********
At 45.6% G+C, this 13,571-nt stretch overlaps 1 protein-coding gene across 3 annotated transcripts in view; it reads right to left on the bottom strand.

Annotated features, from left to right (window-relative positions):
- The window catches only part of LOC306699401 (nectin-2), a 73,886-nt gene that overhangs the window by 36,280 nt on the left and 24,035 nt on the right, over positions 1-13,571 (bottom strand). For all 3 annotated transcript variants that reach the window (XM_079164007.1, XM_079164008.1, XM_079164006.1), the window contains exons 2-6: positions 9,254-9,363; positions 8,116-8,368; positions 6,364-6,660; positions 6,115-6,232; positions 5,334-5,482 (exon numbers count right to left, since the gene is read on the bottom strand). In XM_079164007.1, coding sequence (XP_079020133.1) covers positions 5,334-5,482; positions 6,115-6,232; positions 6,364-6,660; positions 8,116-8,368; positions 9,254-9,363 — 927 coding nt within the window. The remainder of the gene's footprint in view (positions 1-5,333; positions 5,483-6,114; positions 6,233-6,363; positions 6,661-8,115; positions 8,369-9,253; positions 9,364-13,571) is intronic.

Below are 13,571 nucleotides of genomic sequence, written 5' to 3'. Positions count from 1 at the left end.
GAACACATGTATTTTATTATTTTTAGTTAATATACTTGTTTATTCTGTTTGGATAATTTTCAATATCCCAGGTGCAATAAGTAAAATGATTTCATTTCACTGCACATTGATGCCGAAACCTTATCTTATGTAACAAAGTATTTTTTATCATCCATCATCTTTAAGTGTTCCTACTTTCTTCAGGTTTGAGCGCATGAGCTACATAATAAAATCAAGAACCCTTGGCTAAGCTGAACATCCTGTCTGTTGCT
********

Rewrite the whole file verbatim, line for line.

At 45.6% G+C, this 13,571-nt stretch overlaps 1 protein-coding gene across 3 annotated transcripts in view; it reads right to left on the bottom strand.

Annotated features, from left to right (window-relative positions):
- The window catches only part of LOC306699401 (nectin-2), a 73,886-nt gene that overhangs the window by 36,280 nt on the left and 24,035 nt on the right, over positions 1-13,571 (bottom strand). For all 3 annotated transcript variants that reach the window (XM_079164007.1, XM_079164008.1, XM_079164006.1), the window contains exons 2-6: positions 9,254-9,363; positions 8,116-8,368; positions 6,364-6,660; positions 6,115-6,232; positions 5,334-5,482 (exon numbers count right to left, since the gene is read on the bottom strand). In XM_079164007.1, coding sequence (XP_079020133.1) covers positions 5,334-5,482; positions 6,115-6,232; positions 6,364-6,660; positions 8,116-8,368; positions 9,254-9,363 — 927 coding nt within the window. The remainder of the gene's footprint in view (positions 1-5,333; positions 5,483-6,114; positions 6,233-6,363; positions 6,661-8,115; positions 8,369-9,253; positions 9,364-13,571) is intronic.

Below are 13,571 nucleotides of genomic sequence, written 5' to 3'. Positions count from 1 at the left end.
GAACACATGTATTTTATTATTTTTAGTTAATATACTTGTTTATTCTGTTTGGATAATTTTCAATATCCCAGGTGCAATAAGTAAAATGATTTCATTTCACTGCACATTGATGCCGAAACCTTATCTTATGTAACAAAGTATTTTTTATCATCCATCATCTTTAAGTGTTCCTACTTTCTTCAGGTTTGAGCGCATGAGCTACATAATAAAATCAAGAACCCTTGGCTAAGCTGAACATCCTGTCTGTTGCT